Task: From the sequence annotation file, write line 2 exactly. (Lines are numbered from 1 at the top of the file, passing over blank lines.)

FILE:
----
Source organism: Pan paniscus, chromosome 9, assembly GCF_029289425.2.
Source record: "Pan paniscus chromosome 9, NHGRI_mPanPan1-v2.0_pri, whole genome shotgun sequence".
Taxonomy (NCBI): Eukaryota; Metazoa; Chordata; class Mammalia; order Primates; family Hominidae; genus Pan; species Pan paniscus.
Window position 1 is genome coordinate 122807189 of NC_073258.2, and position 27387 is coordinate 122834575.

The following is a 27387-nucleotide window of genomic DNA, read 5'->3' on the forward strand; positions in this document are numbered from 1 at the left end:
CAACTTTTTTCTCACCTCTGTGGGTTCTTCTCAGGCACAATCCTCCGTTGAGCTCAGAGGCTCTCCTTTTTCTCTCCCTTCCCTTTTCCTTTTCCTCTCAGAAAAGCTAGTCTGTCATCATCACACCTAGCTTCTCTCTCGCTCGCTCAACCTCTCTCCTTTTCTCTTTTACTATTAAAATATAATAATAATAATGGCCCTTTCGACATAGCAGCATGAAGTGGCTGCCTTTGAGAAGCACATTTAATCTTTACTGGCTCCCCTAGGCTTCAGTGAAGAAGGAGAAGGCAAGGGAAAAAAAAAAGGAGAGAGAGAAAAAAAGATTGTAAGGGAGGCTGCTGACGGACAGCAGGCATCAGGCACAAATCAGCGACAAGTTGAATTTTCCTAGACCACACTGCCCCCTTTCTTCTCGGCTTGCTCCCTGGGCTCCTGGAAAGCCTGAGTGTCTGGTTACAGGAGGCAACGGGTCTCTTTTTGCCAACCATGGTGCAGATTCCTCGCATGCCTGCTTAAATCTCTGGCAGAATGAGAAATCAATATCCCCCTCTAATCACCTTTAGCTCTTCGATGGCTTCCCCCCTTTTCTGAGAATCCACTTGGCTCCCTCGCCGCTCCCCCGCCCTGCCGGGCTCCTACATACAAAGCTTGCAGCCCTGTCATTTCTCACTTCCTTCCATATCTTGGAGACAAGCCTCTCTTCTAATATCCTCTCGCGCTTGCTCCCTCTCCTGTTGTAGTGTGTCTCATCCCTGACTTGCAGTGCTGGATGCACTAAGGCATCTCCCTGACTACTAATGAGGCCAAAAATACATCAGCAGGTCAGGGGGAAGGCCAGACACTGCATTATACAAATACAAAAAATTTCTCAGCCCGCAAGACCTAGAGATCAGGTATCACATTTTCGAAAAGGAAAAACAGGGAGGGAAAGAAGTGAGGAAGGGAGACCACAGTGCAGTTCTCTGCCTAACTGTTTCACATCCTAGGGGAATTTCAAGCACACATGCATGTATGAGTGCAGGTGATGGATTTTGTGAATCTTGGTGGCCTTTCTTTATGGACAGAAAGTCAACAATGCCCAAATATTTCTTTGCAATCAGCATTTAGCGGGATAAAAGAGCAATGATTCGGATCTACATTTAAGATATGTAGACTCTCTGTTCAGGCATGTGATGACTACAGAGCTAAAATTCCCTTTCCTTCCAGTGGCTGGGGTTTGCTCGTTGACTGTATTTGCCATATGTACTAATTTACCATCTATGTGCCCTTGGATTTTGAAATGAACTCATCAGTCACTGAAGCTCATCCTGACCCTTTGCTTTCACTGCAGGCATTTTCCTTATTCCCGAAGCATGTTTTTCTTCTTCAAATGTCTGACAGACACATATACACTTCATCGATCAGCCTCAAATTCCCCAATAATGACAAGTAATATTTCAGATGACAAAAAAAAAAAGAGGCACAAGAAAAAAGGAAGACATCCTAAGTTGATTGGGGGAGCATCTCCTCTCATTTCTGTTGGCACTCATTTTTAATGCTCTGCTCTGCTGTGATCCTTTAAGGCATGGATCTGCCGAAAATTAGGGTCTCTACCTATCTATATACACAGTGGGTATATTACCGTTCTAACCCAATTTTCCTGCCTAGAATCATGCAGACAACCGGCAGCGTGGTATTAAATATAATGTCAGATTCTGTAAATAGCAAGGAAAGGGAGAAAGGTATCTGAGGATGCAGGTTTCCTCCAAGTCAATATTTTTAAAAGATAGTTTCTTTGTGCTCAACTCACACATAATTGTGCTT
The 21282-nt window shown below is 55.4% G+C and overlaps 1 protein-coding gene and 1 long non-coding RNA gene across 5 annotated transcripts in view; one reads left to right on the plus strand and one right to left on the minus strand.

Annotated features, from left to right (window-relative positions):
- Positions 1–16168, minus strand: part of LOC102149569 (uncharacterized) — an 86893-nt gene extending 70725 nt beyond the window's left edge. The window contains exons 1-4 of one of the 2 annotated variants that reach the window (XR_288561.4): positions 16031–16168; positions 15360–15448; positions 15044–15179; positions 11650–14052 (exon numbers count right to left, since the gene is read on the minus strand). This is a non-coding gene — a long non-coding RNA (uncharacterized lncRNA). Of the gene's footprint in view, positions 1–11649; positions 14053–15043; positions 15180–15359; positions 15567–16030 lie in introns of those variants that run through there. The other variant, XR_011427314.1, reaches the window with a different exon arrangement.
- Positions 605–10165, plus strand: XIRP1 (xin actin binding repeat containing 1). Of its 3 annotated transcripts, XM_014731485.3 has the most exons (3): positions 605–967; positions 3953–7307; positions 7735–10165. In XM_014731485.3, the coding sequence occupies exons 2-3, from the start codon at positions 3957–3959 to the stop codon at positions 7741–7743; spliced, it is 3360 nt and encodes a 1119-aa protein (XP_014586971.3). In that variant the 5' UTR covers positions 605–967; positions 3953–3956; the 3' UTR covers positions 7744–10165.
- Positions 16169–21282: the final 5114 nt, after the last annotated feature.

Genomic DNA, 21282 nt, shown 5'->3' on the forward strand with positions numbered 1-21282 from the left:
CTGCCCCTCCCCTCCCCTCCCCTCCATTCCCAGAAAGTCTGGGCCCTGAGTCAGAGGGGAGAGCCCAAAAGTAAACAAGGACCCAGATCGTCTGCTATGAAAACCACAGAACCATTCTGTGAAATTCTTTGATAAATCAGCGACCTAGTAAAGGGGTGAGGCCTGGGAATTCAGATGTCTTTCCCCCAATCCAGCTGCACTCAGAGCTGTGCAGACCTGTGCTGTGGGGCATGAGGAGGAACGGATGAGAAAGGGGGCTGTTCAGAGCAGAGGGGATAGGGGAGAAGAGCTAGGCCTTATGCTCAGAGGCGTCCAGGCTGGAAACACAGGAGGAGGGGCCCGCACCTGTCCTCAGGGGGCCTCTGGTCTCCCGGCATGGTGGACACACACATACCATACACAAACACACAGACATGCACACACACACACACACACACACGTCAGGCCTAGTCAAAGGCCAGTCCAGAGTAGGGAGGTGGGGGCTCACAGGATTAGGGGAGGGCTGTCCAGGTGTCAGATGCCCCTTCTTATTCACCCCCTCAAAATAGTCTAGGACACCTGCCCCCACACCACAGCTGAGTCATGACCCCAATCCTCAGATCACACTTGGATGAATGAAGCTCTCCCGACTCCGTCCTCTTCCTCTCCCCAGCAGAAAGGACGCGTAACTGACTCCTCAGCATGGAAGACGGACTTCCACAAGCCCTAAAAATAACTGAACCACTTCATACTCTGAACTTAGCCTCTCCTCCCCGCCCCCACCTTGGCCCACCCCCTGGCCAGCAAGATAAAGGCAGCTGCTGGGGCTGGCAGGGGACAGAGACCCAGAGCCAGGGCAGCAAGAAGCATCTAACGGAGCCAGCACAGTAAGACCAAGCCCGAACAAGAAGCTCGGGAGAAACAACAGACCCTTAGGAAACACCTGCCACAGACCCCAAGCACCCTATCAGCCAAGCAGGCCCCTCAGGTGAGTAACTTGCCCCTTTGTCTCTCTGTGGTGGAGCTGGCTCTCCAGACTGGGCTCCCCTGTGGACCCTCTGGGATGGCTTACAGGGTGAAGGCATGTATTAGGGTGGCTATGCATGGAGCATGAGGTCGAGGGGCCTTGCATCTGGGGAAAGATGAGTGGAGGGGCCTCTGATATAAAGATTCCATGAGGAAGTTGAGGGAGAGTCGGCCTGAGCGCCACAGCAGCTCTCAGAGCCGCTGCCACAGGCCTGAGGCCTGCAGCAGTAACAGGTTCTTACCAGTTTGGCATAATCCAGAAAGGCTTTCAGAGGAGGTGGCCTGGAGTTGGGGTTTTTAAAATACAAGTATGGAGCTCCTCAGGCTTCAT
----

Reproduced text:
Source record: "Pan paniscus chromosome 9, NHGRI_mPanPan1-v2.0_pri, whole genome shotgun sequence".